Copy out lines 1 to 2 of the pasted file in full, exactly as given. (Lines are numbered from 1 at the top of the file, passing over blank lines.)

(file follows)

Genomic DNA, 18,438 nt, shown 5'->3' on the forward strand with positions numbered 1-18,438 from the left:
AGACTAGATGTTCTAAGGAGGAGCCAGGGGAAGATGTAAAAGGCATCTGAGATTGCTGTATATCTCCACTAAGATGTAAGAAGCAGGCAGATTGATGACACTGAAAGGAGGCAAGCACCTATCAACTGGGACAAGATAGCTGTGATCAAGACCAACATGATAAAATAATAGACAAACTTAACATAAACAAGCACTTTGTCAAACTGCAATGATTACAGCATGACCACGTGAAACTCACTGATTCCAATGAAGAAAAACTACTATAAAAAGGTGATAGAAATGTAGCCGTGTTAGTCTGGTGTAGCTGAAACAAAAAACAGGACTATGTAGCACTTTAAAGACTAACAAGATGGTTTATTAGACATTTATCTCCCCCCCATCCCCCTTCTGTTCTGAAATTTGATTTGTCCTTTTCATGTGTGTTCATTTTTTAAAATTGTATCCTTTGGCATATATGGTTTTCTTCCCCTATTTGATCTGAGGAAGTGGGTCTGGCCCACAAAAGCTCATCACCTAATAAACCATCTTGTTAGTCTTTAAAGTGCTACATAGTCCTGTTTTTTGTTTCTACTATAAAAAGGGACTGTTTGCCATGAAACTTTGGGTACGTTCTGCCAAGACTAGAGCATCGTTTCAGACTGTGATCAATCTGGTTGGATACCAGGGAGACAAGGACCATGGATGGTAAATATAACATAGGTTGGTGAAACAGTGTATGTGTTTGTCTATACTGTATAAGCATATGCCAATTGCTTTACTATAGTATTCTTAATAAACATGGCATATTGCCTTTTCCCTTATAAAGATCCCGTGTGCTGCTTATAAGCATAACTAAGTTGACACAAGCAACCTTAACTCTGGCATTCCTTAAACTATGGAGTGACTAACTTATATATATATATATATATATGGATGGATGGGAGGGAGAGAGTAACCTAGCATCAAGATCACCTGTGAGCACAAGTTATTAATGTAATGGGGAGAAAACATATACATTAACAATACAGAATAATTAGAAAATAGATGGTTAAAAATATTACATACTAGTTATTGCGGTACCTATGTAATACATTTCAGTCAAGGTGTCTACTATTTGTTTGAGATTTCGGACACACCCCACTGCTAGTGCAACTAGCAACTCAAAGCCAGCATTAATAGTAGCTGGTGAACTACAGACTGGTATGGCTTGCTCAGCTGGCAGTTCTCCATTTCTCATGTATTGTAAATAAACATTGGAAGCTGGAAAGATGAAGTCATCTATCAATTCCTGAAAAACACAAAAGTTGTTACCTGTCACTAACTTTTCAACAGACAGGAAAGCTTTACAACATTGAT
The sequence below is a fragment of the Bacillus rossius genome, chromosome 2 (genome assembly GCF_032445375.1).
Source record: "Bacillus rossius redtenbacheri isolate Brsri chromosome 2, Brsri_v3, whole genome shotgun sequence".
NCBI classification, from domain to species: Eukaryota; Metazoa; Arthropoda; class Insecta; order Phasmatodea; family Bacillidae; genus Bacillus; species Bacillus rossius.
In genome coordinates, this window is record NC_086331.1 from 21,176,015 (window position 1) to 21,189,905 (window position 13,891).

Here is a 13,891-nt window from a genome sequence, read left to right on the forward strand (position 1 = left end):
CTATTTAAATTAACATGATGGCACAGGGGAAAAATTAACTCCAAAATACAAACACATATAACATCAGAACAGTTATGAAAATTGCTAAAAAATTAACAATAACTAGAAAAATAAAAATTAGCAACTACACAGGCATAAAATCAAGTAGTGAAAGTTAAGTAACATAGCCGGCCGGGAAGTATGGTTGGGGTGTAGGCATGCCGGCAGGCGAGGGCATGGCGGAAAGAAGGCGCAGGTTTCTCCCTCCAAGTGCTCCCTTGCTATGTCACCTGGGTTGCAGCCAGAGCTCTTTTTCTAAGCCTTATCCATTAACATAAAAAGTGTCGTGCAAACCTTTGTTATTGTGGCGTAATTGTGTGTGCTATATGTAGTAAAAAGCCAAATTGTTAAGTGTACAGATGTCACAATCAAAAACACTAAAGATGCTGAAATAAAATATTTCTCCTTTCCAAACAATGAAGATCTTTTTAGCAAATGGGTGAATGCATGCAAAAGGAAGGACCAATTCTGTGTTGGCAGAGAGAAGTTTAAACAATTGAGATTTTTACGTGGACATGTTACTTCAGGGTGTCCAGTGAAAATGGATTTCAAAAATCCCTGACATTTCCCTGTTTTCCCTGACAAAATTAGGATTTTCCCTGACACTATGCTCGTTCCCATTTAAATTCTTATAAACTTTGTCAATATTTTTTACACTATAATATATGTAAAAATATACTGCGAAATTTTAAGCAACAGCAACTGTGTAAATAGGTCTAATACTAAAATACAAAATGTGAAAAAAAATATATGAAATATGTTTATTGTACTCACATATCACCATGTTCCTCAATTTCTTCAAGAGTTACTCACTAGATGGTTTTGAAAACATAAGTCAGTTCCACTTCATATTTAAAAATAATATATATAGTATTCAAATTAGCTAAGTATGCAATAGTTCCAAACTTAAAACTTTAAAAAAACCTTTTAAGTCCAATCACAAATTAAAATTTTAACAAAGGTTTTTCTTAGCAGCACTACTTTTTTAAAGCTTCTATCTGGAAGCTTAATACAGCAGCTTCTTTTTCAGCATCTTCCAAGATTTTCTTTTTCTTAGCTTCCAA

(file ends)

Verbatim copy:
Genomic DNA, 18,438 nt, shown 5'->3' on the forward strand with positions numbered 1-18,438 from the left:
AGACTAGATGTTCTAAGGAGGAGCCAGGGGAAGATGTAAAAGGCATCTGAGATTGCTGTATATCTCCACTAAGATGTAAGAAGCAGGCAGATTGATGACACTGAAAGGAGGCAAGCACCTATCAACTGGGACAAGATAGCTGTGATCAAGACCAACATGATAAAATAATAGACAAACTTAACATAAACAAGCACTTTGTCAAACTGCAATGATTACAGCATGACCACGTGAAACTCACTGATTCCAATGAAGAAAAACTACTATAAAAAGGTGATAGAAATGTAGCCGTGTTAGTCTGGTGTAGCTGAAACAAAAAACAGGACTATGTAGCACTTTAAAGACTAACAAGATGGTTTATTAGACATTTATCTCCCCCCCATCCCCCTTCTGTTCTGAAATTTGATTTGTCCTTTTCATGTGTGTTCATTTTTTAAAATTGTATCCTTTGGCATATATGGTTTTCTTCCCCTATTTGATCTGAGGAAGTGGGTCTGGCCCACAAAAGCTCATCACCTAATAAACCATCTTGTTAGTCTTTAAAGTGCTACATAGTCCTGTTTTTTGTTTCTACTATAAAAAGGGACTGTTTGCCATGAAACTTTGGGTACGTTCTGCCAAGACTAGAGCATCGTTTCAGACTGTGATCAATCTGGTTGGATACCAGGGAGACAAGGACCATGGATGGTAAATATAACATAGGTTGGTGAAACAGTGTATGTGTTTGTCTATACTGTATAAGCATATGCCAATTGCTTTACTATAGTATTCTTAATAAACATGGCATATTGCCTTTTCCCTTATAAAGATCCCGTGTGCTGCTTATAAGCATAACTAAGTTGACACAAGCAACCTTAACTCTGGCATTCCTTAAACTATGGAGTGACTAACTTATATATATATATATATATATGGATGGATGGGAGGGAGAGAGTAACCTAGCATCAAGATCACCTGTGAGCACAAGTTATTAATGTAATGGGGAGAAAACATATACATTAACAATACAGAATAATTAGAAAATAGATGGTTAAAAATATTACATACTAGTTATTGCGGTACCTATGTAATACATTTCAGTCAAGGTGTCTACTATTTGTTTGAGATTTCGGACACACCCCACTGCTAGTGCAACTAGCAACTCAAAGCCAGCATTAATAGTAGCTGGTGAACTACAGACTGGTATGGCTTGCTCAGCTGGCAGTTCTCCATTTCTCATGTATTGTAAATAAACATTGGAAGCTGGAAAGATGAAGTCATCTATCAATTCCTGAAAAACACAAAAGTTGTTACCTGTCACTAACTTTTCAACAGACAGGAAAGCTTTACAACATTGAT